Where Should the Overtime Salary Threshold Be Set? Health policy issues an economic perspective pdf country has suffered from rising income inequality and chronically slow growth in the living standards of low- and moderate-income Americans. This disappointing living-standards growth—which was in fact caused by rising income inequality—preceded the Great Recession and continues to this day.
Fortunately, income inequality and middle-class living standards are now squarely on the political agenda. But despite their increasing salience, these issues are too often discussed in abstract terms. Ignored is the easy-to-understand root of rising income inequality, slow living-standards growth, and a host of other key economic challenges: the near stagnation of hourly wage growth for the vast majority of American workers over the past generation. Countering that by generating broad-based wage growth is our core economic policy challenge. With a group of simple charts, this paper brings the challenge we face into sharp focus, and lends clarity to the steps we must take to meet it. It should not be surprising that trends in hourly wage growth have profound consequences for American living standards. After all, the vast majority of Americans rely on their paychecks to make ends meet.
For these families, the bulk of income comes from wages and employer-provided benefits, followed by other income sources linked to jobs, such as wage-based tax credits, pensions, and social insurance. Wage-related income also accounts for the majority of total income among the bottom fifth of households. Wage stagnation for the vast majority was not created by abstract economic trends. Rather, wages were suppressed by policy choices made on behalf of those with the most income, wealth, and power. In the past few decades, the American economy generated lots of income and wealth that would have allowed substantial living standards gains for every family.
The same is true looking forward: Overall income and wealth will continue to grow. The key economic policy question is whether we will adopt policies that enable everyone to participate in a shared prosperity, or whether the growth of income and wealth will continue to accrue excessively and disproportionately to the best-off 1 percent. The first policy choice should be to quickly restore full employment. The Federal Reserve Board can do this by not raising interest rates and slowing the recovery in the name of fighting inflationary pressures until wage growth is much, much stronger. Congress and the president can pursue the return to full employment by making public investments that can create both jobs and future productivity growth. After this, policymakers should support those labor standards that can restore some bargaining power to low- and moderate-wage workers in coming years.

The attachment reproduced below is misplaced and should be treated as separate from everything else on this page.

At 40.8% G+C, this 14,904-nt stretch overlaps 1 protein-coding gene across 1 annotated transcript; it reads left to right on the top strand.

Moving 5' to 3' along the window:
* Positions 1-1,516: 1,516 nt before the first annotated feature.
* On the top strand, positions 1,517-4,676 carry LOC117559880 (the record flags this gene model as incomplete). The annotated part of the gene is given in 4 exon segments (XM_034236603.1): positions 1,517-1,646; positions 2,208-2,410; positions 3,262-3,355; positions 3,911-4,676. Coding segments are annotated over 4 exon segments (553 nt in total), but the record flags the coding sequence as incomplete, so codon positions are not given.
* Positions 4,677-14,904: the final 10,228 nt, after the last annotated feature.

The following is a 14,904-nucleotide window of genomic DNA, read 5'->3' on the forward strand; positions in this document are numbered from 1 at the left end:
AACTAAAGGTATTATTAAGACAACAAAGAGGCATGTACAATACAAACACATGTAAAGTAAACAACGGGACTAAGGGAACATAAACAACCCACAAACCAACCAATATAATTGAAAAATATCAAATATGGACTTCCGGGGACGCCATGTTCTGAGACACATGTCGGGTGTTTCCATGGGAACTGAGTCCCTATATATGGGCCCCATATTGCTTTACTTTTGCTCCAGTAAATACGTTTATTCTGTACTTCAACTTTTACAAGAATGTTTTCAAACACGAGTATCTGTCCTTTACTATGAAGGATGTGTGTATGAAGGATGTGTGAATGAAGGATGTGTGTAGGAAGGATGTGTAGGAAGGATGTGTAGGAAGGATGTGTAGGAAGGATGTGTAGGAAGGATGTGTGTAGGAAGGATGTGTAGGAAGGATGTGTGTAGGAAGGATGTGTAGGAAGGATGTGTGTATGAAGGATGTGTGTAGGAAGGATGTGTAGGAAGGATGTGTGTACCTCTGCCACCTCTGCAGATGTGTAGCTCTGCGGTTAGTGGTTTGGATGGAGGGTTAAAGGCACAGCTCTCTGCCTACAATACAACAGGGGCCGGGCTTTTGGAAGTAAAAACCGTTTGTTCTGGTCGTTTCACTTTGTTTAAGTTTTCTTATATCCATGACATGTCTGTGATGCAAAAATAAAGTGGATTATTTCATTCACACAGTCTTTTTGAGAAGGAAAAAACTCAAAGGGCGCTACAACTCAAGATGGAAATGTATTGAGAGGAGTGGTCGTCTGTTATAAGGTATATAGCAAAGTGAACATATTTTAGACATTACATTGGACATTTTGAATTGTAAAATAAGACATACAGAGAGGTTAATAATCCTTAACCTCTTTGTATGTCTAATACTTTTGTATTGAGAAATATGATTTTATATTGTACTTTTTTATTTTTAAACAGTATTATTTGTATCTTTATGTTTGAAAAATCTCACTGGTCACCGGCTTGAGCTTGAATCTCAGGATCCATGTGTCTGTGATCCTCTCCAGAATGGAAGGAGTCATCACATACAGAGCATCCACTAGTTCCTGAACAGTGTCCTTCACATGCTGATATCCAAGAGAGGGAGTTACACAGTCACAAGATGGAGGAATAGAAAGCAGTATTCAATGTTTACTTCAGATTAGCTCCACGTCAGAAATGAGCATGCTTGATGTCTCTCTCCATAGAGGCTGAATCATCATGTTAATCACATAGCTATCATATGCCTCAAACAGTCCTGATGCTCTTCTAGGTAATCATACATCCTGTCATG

That means policy actions such as passing a higher minimum wage, expanding rights to overtime pay, providing paid sick leave, protecting the labor rights of undocumented workers, and restoring the right to collective bargaining. Policymakers should reject trade treaties that provide corporations greater rights and sap our manufacturing job base. This figure shows that the stakes of rising inequality for the broad American middle class are enormous. The figure compares the income growth of the middle three-fifths of American households since 1979 to their income growth had there been no growth in inequality.
Data show average income of households in the middle three-fifths. Josh Bivens, Elise Gould, Lawrence Mishel, and Heidi Shierholz, Economic Policy Institute, 2014. Copy the code below to embed this chart on your website. The data below can be saved or copied directly into Excel. The data underlying the figure. The figure shows that in the three decades following World War II, hourly compensation of the vast majority of workers rose 91 percent, roughly in line with productivity growth of 97 percent.
9 percent while productivity increased 74 percent. This breakdown of pay growth has been especially evident in the last decade, affecting both college- and non-college-educated workers as well as blue- and white-collar workers. This means that workers have been producing far more than they receive in their paychecks and benefit packages from their employers. Net productivity” is the growth of output of goods and services less depreciation per hour worked.